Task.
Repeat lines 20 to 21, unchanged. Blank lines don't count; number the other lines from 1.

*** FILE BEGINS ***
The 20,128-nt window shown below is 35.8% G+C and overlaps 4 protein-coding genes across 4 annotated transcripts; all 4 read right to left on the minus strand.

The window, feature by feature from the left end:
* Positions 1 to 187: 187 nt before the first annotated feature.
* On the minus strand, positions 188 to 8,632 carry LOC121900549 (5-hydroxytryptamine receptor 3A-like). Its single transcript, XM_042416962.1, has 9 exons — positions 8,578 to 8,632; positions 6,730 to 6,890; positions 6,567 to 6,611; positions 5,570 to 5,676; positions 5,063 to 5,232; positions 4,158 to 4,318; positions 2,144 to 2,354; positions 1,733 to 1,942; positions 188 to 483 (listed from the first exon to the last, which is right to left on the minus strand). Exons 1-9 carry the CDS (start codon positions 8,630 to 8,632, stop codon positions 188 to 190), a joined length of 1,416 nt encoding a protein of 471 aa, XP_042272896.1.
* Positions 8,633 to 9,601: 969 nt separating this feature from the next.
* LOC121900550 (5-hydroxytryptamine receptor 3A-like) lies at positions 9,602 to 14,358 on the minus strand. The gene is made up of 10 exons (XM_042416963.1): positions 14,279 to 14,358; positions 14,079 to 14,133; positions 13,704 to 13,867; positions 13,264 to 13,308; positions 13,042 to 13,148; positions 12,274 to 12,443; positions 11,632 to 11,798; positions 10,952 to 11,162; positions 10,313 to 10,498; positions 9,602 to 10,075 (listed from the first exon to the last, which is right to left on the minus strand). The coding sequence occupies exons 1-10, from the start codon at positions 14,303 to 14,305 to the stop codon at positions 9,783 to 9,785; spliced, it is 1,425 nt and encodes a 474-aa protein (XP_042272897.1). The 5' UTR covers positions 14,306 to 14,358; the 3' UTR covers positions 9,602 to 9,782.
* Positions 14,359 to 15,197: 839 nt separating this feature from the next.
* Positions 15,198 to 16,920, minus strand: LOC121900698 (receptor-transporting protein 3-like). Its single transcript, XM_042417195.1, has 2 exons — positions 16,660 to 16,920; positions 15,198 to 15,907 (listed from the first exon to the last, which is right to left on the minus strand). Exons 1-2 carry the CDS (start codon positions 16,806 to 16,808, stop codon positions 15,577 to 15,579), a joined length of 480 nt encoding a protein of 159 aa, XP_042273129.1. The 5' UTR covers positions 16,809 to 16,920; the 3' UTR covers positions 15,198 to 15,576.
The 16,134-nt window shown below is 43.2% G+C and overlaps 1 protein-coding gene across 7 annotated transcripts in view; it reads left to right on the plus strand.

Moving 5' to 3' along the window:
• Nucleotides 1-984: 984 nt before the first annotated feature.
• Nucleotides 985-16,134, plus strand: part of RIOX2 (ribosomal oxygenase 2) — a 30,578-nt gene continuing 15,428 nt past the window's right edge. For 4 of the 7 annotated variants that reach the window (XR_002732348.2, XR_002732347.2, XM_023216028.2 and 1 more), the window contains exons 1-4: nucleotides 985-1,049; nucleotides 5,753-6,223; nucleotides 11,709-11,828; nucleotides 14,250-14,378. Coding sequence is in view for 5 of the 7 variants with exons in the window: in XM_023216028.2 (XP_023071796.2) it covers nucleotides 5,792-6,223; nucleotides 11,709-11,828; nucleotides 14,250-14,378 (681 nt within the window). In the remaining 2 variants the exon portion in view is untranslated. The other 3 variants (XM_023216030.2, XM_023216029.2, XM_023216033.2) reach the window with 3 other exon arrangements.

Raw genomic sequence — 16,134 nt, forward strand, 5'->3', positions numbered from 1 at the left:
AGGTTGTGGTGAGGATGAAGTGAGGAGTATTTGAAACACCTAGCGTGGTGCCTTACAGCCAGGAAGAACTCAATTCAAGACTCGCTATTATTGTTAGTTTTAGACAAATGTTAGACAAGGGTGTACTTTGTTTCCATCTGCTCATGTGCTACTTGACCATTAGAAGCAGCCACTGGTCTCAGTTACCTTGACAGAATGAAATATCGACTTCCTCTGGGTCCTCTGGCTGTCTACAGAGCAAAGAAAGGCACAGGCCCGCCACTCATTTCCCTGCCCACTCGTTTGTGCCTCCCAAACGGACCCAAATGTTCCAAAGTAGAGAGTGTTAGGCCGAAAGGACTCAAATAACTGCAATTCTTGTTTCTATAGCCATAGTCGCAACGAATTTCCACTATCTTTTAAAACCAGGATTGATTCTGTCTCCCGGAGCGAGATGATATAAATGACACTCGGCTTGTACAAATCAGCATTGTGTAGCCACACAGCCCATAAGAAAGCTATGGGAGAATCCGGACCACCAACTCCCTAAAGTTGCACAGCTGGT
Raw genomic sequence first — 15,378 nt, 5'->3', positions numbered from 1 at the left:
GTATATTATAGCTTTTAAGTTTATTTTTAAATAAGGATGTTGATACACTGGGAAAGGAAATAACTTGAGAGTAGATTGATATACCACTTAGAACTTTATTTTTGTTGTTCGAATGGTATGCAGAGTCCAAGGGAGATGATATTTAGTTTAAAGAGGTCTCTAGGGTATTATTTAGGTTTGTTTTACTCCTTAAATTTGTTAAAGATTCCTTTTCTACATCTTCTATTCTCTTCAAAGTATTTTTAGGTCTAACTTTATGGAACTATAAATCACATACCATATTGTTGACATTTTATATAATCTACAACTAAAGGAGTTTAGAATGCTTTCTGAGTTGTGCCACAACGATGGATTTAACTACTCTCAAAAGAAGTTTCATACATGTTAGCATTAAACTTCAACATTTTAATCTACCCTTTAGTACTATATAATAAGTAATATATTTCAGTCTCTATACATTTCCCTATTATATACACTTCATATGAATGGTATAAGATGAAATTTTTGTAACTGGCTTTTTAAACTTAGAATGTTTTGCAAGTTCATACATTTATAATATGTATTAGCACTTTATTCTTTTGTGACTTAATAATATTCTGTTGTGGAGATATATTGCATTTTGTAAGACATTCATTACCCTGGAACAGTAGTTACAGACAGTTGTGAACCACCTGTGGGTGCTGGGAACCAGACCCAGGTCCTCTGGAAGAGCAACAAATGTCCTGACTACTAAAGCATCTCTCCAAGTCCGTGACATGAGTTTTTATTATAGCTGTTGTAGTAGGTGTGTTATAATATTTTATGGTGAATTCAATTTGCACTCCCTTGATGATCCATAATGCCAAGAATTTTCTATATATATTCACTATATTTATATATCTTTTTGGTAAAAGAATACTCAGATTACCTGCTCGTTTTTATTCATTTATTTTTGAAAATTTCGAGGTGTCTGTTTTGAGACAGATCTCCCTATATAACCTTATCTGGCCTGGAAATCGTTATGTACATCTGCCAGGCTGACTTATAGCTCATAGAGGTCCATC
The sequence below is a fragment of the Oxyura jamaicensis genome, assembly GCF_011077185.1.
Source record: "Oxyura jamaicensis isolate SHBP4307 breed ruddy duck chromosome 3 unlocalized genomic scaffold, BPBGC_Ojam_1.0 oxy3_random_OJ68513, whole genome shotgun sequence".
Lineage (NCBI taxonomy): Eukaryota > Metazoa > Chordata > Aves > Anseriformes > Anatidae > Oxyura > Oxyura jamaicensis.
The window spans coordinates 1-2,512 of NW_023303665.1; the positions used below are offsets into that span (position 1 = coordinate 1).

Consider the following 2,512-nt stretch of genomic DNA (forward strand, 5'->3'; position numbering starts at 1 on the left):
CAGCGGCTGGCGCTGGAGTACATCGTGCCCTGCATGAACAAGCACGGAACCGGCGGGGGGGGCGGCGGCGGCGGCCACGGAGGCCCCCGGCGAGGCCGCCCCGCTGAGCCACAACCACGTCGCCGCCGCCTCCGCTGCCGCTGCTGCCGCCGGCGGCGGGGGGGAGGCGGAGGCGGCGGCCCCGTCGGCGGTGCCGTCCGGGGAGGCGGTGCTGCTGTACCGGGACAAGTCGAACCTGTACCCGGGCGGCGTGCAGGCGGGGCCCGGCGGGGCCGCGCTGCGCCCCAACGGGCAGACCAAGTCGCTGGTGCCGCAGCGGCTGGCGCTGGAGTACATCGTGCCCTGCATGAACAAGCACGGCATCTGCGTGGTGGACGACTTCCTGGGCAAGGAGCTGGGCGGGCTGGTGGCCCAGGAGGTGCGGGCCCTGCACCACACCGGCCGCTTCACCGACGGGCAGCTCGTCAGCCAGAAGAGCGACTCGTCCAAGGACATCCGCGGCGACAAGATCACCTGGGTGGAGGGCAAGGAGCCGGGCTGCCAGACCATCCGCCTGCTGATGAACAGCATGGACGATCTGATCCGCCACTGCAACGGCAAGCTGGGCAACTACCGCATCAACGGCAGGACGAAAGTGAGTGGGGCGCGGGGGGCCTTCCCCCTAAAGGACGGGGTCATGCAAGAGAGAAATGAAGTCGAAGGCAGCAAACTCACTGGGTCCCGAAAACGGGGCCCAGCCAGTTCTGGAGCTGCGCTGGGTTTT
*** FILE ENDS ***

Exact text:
The window spans coordinates 1-2,512 of NW_023303665.1; the positions used below are offsets into that span (position 1 = coordinate 1).

Consider the following 2,512-nt stretch of genomic DNA (forward strand, 5'->3'; position numbering starts at 1 on the left):